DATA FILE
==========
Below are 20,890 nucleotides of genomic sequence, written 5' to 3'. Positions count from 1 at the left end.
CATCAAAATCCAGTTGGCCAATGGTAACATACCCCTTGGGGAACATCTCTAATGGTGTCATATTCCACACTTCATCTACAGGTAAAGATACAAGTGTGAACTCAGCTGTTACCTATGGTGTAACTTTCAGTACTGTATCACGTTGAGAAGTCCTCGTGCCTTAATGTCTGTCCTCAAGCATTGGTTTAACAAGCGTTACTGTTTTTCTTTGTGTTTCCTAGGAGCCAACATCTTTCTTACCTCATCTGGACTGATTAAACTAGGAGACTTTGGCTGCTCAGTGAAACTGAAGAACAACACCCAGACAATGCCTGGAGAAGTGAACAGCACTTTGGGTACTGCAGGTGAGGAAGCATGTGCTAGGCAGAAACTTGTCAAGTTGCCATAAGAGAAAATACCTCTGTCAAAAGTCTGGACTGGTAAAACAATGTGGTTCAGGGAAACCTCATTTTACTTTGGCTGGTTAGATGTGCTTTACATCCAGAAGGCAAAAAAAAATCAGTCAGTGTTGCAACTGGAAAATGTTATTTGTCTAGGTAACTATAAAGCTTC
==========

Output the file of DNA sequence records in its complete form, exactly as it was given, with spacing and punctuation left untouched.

Below are 20,890 nucleotides of genomic sequence, written 5' to 3'. Positions count from 1 at the left end.
CATCAAAATCCAGTTGGCCAATGGTAACATACCCCTTGGGGAACATCTCTAATGGTGTCATATTCCACACTTCATCTACAGGTAAAGATACAAGTGTGAACTCAGCTGTTACCTATGGTGTAACTTTCAGTACTGTATCACGTTGAGAAGTCCTCGTGCCTTAATGTCTGTCCTCAAGCATTGGTTTAACAAGCGTTACTGTTTTTCTTTGTGTTTCCTAGGAGCCAACATCTTTCTTACCTCATCTGGACTGATTAAACTAGGAGACTTTGGCTGCTCAGTGAAACTGAAGAACAACACCCAGACAATGCCTGGAGAAGTGAACAGCACTTTGGGTACTGCAGGTGAGGAAGCATGTGCTAGGCAGAAACTTGTCAAGTTGCCATAAGAGAAAATACCTCTGTCAAAAGTCTGGACTGGTAAAACAATGTGGTTCAGGGAAACCTCATTTTACTTTGGCTGGTTAGATGTGCTTTACATCCAGAAGGCAAAAAAAAATCAGTCAGTGTTGCAACTGGAAAATGTTATTTGTCTAGGTAACTATAAAGCTTC